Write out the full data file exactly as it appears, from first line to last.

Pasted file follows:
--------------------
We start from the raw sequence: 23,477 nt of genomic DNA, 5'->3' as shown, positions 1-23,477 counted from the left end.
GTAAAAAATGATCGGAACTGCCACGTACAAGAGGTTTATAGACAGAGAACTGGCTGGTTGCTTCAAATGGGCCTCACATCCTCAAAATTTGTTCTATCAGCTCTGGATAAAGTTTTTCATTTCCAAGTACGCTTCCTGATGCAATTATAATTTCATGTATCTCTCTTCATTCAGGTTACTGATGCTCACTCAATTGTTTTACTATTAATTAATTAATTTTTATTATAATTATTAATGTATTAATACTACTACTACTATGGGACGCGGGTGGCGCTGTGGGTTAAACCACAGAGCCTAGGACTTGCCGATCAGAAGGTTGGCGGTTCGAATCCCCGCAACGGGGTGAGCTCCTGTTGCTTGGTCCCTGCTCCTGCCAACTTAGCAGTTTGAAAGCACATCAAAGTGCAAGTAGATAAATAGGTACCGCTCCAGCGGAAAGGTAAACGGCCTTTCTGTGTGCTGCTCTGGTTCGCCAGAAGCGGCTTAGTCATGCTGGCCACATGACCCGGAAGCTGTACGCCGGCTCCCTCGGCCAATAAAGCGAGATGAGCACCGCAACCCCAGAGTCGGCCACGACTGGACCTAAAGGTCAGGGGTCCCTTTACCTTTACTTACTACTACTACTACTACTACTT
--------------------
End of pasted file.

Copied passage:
We start from the raw sequence: 23,477 nt of genomic DNA, 5'->3' as shown, positions 1-23,477 counted from the left end.
GTAAAAAATGATCGGAACTGCCACGTACAAGAGGTTTATAGACAGAGAACTGGCTGGTTGCTTCAAATGGGCCTCACATCCTCAAAATTTGTTCTATCAGCTCTGGATAAAGTTTTTCATTTCCAAGTACGCTTCCTGATGCAATTATAATTTCATGTATCTCTCTTCATTCAGGTTACTGATGCTCACTCAATTGTTTTACTATTAATTAATTAATTTTTATTATAATTATTAATGTATTAATACTACTACTACTATGGGACGCGGGTGGCGCTGTGGGTTAAACCACAGAGCCTAGGACTTGCCGATCAGAAGGTTGGCGGTTCGAATCCCCGCAACGGGGTGAGCTCCTGTTGCTTGGTCCCTGCTCCTGCCAACTTAGCAGTTTGAAAGCACATCAAAGTGCAAGTAGATAAATAGGTACCGCTCCAGCGGAAAGGTAAACGGCCTTTCTGTGTGCTGCTCTGGTTCGCCAGAAGCGGCTTAGTCATGCTGGCCACATGACCCGGAAGCTGTACGCCGGCTCCCTCGGCCAATAAAGCGAGATGAGCACCGCAACCCCAGAGTCGGCCACGACTGGACCTAAAGGTCAGGGGTCCCTTTACCTTTACTTACTACTACTACTACTACTACTT